Musically speaking, Skrillex is the bane of my existence. I am a huge fan of dubstep and this former “hardcore” emo has turned a genre with a rich history and tradition into a glittery bastardization designed to excite 15 year olds into a moshing frenzy.
Dubstep came about around the turn of the millenium as a mixture of (among others) UK garage and two-step. It was meant to be a darker, grittier alternative to the ever cheerful reggae and dub. The first dubstep tracks, produced by the likes of Mala, Coki, Loefah, Tempa, Digital Mystikz, Skream and Benga, were minimal. They painted a haunting mood rather than creating an assault of sound, the beats were few and far between. Importantly, dubstep kept the structure of drum n’ bass and grime, allowing MCs to remain a central part of the scene.
Over the past year or so, the success and popularity of American dubstep, aka “Bro-step” has greatly eclipsed that of UK dubstep. Young American producers like Skrillex have taken what was only superficially the center of dubstep – the modulating sub-base and synthesized electronic sounds – and forsaken the very genres from which dubstep was first born. Bro-step seems to be a competition of how many grinding machine sounds a producer can jam in per second and then layer over cheesy, generic electro-pop. “Quality” is now judged by how many kids you can get to come and worship at the altar of bass or perhaps a more suiting comparison, how many naïve moths you can get to flock to the cultural inferno.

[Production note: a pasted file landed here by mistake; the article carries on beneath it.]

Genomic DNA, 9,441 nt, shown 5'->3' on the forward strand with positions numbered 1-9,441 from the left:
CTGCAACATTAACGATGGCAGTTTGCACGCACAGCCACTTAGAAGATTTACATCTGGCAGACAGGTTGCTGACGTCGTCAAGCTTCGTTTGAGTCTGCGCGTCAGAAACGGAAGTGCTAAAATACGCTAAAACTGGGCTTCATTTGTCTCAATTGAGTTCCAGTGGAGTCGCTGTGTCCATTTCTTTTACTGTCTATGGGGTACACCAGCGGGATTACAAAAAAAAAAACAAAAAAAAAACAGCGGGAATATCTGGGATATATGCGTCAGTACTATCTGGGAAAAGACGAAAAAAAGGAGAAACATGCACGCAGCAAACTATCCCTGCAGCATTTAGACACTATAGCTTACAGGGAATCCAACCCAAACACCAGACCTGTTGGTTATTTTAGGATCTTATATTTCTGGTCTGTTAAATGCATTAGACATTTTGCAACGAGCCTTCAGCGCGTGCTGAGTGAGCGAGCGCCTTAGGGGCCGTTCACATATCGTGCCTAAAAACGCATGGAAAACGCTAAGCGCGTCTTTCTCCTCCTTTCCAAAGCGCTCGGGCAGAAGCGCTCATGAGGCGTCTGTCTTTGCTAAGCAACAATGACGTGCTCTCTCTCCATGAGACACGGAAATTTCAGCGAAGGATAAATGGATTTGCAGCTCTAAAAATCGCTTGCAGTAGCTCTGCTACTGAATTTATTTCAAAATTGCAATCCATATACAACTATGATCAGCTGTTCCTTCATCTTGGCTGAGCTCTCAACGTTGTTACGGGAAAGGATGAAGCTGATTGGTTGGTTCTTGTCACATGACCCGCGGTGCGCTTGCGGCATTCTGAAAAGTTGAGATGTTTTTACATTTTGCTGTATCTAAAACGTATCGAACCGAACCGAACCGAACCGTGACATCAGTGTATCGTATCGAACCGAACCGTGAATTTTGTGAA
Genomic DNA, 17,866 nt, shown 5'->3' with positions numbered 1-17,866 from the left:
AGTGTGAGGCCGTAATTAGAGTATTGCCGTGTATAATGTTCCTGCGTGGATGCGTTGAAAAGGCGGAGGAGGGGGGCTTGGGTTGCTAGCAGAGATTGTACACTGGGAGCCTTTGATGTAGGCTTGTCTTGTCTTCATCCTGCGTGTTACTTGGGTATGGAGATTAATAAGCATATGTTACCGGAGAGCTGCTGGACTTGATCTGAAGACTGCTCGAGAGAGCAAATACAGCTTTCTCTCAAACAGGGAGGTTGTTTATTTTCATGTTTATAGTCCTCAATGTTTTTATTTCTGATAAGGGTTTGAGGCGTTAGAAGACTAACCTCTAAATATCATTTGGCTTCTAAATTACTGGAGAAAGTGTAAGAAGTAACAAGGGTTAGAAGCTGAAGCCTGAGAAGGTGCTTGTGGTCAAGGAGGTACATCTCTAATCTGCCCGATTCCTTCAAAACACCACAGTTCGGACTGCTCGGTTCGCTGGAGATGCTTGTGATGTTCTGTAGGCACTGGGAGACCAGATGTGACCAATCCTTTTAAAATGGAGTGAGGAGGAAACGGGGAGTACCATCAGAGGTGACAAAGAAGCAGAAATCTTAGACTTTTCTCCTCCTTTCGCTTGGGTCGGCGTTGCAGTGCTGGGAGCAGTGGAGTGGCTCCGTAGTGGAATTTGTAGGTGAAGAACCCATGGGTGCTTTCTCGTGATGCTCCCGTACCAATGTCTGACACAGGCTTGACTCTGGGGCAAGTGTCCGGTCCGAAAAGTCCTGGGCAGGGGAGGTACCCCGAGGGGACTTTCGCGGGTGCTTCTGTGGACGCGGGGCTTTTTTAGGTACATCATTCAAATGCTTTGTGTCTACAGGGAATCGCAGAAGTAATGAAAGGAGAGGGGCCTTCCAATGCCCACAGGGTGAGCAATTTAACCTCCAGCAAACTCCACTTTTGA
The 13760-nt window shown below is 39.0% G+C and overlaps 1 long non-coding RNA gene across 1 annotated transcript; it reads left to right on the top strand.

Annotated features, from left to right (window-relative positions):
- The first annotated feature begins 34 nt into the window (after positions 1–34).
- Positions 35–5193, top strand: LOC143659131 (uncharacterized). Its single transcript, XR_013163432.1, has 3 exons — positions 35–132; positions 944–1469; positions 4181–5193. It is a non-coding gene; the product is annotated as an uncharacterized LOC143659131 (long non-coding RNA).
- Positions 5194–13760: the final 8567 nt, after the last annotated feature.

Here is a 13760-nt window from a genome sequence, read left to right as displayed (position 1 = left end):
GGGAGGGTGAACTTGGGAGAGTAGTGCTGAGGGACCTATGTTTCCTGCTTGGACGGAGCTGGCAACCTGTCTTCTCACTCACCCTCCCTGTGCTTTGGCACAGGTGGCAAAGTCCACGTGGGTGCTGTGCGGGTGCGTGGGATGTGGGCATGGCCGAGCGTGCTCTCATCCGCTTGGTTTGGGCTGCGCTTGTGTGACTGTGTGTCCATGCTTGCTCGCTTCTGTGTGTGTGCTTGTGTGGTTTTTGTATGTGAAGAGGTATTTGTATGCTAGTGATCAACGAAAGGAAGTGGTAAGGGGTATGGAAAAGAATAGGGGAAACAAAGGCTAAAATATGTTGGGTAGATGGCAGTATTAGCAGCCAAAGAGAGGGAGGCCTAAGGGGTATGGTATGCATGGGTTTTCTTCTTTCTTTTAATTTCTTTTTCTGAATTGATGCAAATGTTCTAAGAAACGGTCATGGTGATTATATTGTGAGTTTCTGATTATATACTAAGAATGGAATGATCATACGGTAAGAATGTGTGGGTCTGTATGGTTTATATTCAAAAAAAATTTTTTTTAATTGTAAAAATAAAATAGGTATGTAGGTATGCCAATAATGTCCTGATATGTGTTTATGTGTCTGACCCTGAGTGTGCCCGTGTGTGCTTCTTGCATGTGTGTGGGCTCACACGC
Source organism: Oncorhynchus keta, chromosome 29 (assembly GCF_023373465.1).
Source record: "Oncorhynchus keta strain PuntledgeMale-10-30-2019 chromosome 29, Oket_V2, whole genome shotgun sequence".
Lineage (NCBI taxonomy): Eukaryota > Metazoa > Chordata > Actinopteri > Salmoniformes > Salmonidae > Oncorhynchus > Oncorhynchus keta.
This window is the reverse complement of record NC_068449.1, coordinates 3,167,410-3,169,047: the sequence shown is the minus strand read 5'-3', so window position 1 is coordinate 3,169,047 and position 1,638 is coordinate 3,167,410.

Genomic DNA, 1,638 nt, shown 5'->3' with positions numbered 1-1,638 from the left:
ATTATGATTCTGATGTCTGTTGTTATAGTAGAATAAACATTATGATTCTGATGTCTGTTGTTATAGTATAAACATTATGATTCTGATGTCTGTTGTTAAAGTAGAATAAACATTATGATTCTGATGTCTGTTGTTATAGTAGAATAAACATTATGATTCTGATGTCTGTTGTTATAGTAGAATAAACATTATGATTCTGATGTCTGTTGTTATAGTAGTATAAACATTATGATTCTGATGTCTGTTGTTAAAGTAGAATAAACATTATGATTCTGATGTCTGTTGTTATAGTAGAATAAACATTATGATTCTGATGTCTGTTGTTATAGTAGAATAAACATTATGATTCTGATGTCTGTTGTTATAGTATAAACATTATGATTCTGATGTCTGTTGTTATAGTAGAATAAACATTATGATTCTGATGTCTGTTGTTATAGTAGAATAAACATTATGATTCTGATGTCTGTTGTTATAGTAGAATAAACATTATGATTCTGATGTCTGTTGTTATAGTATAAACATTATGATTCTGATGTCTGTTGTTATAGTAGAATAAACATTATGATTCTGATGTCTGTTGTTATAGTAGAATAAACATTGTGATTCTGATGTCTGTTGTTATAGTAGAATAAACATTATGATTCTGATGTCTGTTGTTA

And in the game of monetizing rave music and culture, Skrillex is a rapidly growing star. His estimated net worth is $2.5 million, not surprising considering young concert goers are willing to shell out upwards of $70 per ticket to see him “perform”. This year, dubstep officially becomes mainstream, with Skrillex earning 5 Grammy nominations including Best New Artist and Best Dance Recording.
So you may be asking: if you hate Skrillex so much, why do you want him to win a Grammy Award? Well, my reasoning is simple: there is no better proponent of the soul-sucking, mass industrialization of previously good genres of music than the Grammy Awards. I consider it a match made in heaven.